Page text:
Many value stocks are also dividend payers, and with both concepts moving higher this year, the ALPS Sector Dividend Dogs ETF (SDOG) stands out as a potent avenue for advisors and investors looking for compensation to wager on what could be a stout value comeback.
SDOG tries to reflect the performance of the S-Network Sector Dividend Dogs Index, which applies the “Dogs of the Dow Theory” on a sector-by-sector basis using the S&P 500 with a focus on high dividend exposure. SDOG’s equal-weight methodology is important because it reduces sector-level risk and dependence of some groups that are considered to be imperiled value ideas.
Data confirm SDOG is a compelling idea in this environment, for both income-starved investors and value hunters alike.
“At 20 times forward earnings, the S&P 500 is in the 90th percentile of its valuation over the past 30 years, per data from Goldman Sachs’ chief U.S. equity strategist, David Kostin,” reports Nicholas Jasinski for Barron’s. “But even investors feeling valuation vertigo can still find pockets of value in this market. Financials go for a 30% discount to the S&P 500, at just the ninth percentile of their historical relative range. Energy stocks, at a 13% discount to the index, are only at their 21st percentile relative valuation. Technology stocks, which trade at a 16% premium to the index, are at their 45th percentile over the past 30 years.”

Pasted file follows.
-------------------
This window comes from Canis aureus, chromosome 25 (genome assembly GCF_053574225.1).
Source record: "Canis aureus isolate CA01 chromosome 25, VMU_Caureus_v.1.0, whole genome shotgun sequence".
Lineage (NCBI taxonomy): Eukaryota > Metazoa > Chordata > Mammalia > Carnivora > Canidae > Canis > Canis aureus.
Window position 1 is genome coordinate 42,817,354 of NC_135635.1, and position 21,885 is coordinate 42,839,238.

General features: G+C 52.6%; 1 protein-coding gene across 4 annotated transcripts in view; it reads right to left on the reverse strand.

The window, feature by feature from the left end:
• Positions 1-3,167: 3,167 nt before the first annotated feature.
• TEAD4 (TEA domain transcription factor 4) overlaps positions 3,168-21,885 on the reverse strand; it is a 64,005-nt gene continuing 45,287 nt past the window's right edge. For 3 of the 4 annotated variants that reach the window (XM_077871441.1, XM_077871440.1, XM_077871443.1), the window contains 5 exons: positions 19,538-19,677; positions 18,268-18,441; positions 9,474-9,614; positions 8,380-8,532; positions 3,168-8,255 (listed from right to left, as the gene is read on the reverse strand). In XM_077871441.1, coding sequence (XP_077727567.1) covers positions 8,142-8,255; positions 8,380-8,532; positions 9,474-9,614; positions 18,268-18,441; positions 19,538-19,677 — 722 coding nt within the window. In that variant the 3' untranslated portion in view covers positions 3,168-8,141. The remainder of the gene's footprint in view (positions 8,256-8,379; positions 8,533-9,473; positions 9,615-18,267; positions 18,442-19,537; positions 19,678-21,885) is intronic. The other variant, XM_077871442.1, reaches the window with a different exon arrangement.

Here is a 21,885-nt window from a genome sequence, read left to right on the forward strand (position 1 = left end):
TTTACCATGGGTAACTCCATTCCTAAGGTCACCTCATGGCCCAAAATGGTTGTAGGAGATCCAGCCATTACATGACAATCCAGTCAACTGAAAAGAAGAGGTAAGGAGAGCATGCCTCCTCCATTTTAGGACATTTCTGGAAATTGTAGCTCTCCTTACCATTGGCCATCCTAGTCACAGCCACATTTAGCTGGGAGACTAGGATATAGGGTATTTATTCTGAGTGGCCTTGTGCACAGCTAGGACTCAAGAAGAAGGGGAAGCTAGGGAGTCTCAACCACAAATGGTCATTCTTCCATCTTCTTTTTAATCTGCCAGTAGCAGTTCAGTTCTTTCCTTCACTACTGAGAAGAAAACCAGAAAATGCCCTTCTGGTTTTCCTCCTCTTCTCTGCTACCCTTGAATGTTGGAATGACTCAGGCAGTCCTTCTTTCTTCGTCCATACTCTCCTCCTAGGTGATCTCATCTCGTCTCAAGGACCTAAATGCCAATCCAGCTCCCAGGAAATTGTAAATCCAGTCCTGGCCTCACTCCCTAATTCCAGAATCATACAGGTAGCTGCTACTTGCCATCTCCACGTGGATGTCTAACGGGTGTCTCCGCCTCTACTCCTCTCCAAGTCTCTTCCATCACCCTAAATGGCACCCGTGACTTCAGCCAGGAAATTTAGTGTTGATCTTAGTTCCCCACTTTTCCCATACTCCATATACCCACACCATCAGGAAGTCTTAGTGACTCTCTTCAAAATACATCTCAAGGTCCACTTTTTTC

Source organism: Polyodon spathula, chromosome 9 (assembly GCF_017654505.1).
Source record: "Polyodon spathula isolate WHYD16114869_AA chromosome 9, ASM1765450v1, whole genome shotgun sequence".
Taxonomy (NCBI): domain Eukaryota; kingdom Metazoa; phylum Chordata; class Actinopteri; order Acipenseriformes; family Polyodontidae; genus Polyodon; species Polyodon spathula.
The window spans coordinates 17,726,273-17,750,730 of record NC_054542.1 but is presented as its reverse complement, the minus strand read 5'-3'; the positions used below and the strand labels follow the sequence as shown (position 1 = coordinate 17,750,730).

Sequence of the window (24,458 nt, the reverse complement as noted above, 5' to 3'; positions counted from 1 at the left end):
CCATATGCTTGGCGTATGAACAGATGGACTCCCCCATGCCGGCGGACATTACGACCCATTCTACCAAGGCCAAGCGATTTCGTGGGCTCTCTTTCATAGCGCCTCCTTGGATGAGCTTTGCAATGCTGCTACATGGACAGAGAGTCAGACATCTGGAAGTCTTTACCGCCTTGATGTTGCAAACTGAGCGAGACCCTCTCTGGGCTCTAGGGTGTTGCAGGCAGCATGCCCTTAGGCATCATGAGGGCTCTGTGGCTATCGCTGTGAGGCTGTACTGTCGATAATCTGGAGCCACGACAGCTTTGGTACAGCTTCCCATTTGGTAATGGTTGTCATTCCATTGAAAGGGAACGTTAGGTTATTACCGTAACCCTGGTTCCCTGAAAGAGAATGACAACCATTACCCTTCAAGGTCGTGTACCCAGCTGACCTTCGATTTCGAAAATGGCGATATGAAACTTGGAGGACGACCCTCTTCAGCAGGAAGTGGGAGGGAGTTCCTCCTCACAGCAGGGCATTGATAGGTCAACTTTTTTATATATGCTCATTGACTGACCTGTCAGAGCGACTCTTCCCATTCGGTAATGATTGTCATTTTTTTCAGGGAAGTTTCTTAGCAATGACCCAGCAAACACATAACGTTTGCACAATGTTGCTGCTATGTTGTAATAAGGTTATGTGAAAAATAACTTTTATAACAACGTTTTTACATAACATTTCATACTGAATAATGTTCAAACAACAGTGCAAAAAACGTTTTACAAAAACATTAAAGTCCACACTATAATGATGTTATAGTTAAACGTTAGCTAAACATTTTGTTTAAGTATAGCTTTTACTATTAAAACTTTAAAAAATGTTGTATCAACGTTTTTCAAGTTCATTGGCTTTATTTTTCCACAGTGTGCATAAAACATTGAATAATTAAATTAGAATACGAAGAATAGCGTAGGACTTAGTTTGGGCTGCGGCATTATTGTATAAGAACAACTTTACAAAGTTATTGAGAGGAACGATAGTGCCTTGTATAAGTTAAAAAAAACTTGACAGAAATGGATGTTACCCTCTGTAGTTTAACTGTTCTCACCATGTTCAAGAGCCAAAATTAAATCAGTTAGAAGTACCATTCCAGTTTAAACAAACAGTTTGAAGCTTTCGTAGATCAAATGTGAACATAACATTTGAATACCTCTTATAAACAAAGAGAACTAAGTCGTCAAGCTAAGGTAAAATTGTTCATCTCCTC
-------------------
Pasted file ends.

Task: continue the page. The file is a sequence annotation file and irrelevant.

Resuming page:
The Value Thesis
Value stocks tend to trade at a lower price relative to their fundamentals (including dividends, earnings, and sales).
Over the near-term, strength in cyclical sectors could hasten the dividend/value rebound. Fortunately, the long-term dividend equity outlook remains compelling. The same is true of SDOG, which should benefit as interest rates remain low over the next several years, a scenario that often supports high dividend strategies.
“Evercore ISI strategist Dennis DeBusschere is focused on sectors’ cash-return yields, which represent the total dividend and stock-buyback payouts to shareholders. Relative to history, industrials, materials, energy, and financials all look attractive on that basis,” according to Barron’s.
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The opinions and forecasts expressed herein are solely those of Tom Lydon, and may not actually come to pass. Information on this site should not be used or construed as an offer to sell, a solicitation of an offer to buy, or a recommendation for any product.